Four of Portland’s elementary schools are in such bad shape that the school board agreed Tuesday to ask the City Council to propose a $70 million bond to voters in November to pay for improvements.

“Asking for $70 million, yes, it’s a lot to ask for,” said board member Sarah Thompson. “We owe it, I think, to our next generation of Portlanders to have state-of-the-art facilities.”

The board plans a first reading on the proposed recommendation June 7, then hold another public hearing and final vote on June 21. The City Council will decide whether to put the bond on the ballot.

All of the board members spoke in favor of the proposed bond.

“There’s been a lot of deliberation for far too long, and the urgency is great,” said board member John Eder.

“It is time for us as a community to give our children what they deserve,” said Pious Ali.

The most recent “Buildings for Our Future” report, from the Oak Point Associates architecture and engineering firm, spells out $70 million in possible upgrades at Presumpscot, Longfellow, Lyseth and Reiche elementary schools.

A group of Portland parents known as Protect Our Neighborhood Schools has been advocating for a borrowing package to pay for the renovations. The four schools have not had significant investments since they were built 40 to 60 years ago.

At a public hearing on Tuesday night, a string of parents got up to thank the board for supporting the full $70 million in recommended fixes.

“A lot of parents have been waiting a long time for this,” said Jess Marino, who has three children in the district. “I am so happy that this is happening. I am so proud of our city right now.”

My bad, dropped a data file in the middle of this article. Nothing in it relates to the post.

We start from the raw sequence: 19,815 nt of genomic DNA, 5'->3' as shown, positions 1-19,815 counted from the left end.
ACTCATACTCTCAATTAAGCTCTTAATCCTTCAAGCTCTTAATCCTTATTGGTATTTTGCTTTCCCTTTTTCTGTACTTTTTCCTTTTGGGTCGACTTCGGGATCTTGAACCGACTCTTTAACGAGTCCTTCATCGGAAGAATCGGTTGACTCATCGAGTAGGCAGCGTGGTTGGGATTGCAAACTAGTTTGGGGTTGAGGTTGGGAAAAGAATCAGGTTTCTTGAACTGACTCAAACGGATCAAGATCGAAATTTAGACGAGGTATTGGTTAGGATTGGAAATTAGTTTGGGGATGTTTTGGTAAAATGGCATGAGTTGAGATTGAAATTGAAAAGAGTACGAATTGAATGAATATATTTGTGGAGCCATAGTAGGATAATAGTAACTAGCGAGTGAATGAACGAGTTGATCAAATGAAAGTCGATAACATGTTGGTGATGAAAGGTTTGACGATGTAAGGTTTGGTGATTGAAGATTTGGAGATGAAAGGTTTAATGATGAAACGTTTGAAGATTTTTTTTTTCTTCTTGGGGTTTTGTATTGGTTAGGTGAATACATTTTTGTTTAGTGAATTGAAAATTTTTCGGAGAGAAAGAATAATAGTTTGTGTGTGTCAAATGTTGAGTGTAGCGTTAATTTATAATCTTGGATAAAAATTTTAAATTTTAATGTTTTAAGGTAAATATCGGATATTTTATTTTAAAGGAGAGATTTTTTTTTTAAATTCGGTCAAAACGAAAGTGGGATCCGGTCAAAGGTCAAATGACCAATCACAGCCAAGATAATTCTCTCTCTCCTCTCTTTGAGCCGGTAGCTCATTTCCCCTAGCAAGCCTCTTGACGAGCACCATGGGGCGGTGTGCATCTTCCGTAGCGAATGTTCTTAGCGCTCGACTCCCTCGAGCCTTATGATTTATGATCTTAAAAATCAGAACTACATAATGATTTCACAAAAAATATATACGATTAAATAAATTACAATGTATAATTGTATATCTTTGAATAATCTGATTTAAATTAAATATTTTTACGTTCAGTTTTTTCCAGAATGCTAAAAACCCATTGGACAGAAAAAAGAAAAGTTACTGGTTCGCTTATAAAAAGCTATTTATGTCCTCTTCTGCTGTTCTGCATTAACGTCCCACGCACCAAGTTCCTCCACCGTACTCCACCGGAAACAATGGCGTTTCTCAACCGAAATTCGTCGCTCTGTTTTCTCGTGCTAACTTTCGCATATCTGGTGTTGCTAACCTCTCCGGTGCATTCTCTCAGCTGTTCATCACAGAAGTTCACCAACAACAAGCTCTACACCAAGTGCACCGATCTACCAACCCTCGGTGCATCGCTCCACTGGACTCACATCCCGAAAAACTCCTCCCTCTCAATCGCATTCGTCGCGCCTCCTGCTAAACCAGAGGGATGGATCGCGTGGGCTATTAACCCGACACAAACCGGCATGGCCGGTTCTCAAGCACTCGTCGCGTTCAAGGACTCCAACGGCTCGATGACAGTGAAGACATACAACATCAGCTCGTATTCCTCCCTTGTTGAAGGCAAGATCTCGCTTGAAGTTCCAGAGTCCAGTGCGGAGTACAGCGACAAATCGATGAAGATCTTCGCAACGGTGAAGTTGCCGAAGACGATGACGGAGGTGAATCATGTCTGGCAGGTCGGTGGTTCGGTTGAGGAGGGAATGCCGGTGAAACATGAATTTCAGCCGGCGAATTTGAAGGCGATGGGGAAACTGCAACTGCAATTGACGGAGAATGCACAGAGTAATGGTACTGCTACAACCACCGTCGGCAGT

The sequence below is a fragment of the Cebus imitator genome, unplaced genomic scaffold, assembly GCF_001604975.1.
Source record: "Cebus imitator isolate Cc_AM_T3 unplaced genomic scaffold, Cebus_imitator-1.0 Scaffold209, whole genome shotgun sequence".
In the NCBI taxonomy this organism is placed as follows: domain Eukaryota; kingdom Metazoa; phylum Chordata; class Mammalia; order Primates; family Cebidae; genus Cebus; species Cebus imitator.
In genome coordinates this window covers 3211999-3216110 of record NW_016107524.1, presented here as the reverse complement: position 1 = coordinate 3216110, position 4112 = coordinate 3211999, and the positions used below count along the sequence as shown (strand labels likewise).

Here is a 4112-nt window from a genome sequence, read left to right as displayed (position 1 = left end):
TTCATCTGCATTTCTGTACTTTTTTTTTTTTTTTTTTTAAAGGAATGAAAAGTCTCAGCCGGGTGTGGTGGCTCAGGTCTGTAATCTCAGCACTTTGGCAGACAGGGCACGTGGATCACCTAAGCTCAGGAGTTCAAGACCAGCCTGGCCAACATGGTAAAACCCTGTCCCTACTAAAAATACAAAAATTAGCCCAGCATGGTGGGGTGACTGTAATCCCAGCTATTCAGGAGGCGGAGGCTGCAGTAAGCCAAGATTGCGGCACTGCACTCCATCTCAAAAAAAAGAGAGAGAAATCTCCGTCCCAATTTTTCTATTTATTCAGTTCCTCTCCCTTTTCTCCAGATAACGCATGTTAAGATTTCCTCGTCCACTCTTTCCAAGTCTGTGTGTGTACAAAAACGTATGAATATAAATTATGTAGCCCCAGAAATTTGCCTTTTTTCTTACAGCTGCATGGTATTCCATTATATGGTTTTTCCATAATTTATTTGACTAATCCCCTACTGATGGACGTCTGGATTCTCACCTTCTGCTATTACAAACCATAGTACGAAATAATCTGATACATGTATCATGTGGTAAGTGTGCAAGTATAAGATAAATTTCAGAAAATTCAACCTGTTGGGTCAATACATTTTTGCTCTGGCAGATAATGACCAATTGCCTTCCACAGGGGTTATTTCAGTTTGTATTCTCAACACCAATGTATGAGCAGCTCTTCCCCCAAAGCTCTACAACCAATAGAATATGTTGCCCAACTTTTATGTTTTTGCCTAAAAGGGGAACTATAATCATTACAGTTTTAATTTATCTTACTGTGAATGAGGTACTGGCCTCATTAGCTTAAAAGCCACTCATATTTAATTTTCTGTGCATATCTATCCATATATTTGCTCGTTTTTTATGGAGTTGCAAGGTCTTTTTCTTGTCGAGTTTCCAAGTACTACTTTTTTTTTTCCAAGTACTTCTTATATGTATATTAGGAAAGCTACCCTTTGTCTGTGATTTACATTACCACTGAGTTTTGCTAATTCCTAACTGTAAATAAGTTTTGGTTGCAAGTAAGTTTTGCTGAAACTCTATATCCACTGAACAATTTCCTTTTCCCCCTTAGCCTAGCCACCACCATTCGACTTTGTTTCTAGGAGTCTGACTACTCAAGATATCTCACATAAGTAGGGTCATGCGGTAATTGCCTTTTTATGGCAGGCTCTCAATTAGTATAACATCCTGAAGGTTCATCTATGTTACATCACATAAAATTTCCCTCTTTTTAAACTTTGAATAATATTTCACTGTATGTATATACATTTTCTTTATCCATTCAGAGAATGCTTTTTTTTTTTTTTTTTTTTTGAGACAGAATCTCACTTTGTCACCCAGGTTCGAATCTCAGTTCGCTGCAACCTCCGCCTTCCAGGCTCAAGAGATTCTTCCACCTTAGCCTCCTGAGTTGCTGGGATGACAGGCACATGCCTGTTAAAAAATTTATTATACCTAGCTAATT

Many noted that the money would be spent on practical fixes, like installing functional heating and windows that open, eliminating trailers for classrooms and easing severe overcrowding. At one school, the social worker is in a windowless closet.

“We have a gym-a-cafe-torium at Lyseth,” Principal Lenore Williams told the board, explaining that the gym is also used as a cafeteria and auditorium. “We can’t convene the students without being in violation of fire codes.”

“We’re not talking about theme parks and roller coasters,” parent Ben Allen said of the $70 million recommendation. “We’re talking about pretty basic stuff.”

Steven Scharf, a Portland resident who is a regular City Hall observer, said he opposes the borrowing.

“I think $70 million is far too much to be spending on schools and I think you’ll have difficulty getting this passed,” he said.

Generally speaking, municipal borrowing packages are paid off over decades. The exact terms would be decided before the vote.

After the parents’ group raised concerns in January, the city immediately initiated $800,000 in repairs at Reiche to address safety issues.

In April, Portland voters approved a plan to pay for a new Hall Elementary School. The state will pay for almost all of the $29.7 million project, with Portland taxpayers picking up $1.4 million for specific upgrades such as a larger gym that can serve as a community center.

Portland used state funding to build the East End Community School in 2006 and the Ocean Avenue Elementary School in 2011.